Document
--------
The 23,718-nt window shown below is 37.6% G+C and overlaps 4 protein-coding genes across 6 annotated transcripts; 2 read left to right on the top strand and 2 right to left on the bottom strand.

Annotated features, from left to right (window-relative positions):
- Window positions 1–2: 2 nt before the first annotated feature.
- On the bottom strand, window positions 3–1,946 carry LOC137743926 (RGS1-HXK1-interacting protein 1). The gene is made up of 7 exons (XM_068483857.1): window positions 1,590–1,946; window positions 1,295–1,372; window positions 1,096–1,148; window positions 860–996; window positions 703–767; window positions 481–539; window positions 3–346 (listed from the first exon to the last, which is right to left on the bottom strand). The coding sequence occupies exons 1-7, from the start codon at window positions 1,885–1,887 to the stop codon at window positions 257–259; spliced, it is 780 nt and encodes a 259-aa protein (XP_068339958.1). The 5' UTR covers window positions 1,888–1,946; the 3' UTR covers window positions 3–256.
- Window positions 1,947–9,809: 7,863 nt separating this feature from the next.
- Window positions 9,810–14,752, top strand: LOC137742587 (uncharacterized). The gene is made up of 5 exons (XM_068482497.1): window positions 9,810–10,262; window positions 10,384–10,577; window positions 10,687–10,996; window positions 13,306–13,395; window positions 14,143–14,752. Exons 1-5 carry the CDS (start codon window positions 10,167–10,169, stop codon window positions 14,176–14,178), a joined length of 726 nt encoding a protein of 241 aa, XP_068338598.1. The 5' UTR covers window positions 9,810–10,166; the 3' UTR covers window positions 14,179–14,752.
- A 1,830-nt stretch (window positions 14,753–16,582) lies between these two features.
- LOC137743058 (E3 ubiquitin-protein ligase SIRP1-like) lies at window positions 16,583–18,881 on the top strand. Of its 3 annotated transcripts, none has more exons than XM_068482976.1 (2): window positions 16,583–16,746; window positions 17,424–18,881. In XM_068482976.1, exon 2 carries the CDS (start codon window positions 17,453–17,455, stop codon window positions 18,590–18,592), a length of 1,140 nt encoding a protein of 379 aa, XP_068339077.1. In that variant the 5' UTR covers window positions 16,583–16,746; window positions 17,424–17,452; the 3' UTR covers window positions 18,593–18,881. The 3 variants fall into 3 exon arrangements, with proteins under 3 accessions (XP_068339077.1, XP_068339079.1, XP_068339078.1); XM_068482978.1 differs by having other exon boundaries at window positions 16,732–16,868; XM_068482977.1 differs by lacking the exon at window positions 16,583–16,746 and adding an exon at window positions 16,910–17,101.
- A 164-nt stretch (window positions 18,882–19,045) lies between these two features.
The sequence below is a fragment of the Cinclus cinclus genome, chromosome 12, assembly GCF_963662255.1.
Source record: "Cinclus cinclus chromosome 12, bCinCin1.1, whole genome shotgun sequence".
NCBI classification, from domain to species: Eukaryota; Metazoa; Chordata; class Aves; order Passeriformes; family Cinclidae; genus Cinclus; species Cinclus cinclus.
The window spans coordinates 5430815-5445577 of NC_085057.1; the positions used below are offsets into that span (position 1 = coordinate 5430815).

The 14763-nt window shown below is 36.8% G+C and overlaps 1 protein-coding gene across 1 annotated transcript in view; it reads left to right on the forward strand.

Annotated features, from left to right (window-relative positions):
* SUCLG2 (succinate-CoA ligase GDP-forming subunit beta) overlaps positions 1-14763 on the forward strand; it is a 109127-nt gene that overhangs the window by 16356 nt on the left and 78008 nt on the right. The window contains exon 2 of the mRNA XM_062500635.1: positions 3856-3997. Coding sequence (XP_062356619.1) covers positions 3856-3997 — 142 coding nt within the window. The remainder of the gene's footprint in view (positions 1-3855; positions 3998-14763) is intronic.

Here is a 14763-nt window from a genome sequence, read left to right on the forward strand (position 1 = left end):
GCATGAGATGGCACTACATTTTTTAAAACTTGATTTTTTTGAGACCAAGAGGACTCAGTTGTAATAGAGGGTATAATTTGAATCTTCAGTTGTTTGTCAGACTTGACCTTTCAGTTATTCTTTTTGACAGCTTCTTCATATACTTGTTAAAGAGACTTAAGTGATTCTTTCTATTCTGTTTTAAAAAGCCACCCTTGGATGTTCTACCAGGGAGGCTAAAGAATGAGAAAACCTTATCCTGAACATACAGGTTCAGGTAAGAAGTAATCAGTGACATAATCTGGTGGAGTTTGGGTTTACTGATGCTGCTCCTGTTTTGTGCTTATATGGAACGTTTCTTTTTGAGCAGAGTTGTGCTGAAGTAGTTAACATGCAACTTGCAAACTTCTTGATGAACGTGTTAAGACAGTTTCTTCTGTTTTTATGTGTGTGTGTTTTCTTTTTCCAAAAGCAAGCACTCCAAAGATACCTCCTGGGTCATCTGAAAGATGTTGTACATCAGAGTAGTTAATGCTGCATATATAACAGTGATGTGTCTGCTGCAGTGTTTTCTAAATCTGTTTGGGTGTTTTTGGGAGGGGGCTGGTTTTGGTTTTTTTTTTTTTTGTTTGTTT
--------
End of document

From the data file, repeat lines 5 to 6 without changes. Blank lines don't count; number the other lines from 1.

- Window positions 1,947–9,809: 7,863 nt separating this feature from the next.
- Window positions 9,810–14,752, top strand: LOC137742587 (uncharacterized). The gene is made up of 5 exons (XM_068482497.1): window positions 9,810–10,262; window positions 10,384–10,577; window positions 10,687–10,996; window positions 13,306–13,395; window positions 14,143–14,752. Exons 1-5 carry the CDS (start codon window positions 10,167–10,169, stop codon window positions 14,176–14,178), a joined length of 726 nt encoding a protein of 241 aa, XP_068338598.1. The 5' UTR covers window positions 9,810–10,166; the 3' UTR covers window positions 14,179–14,752.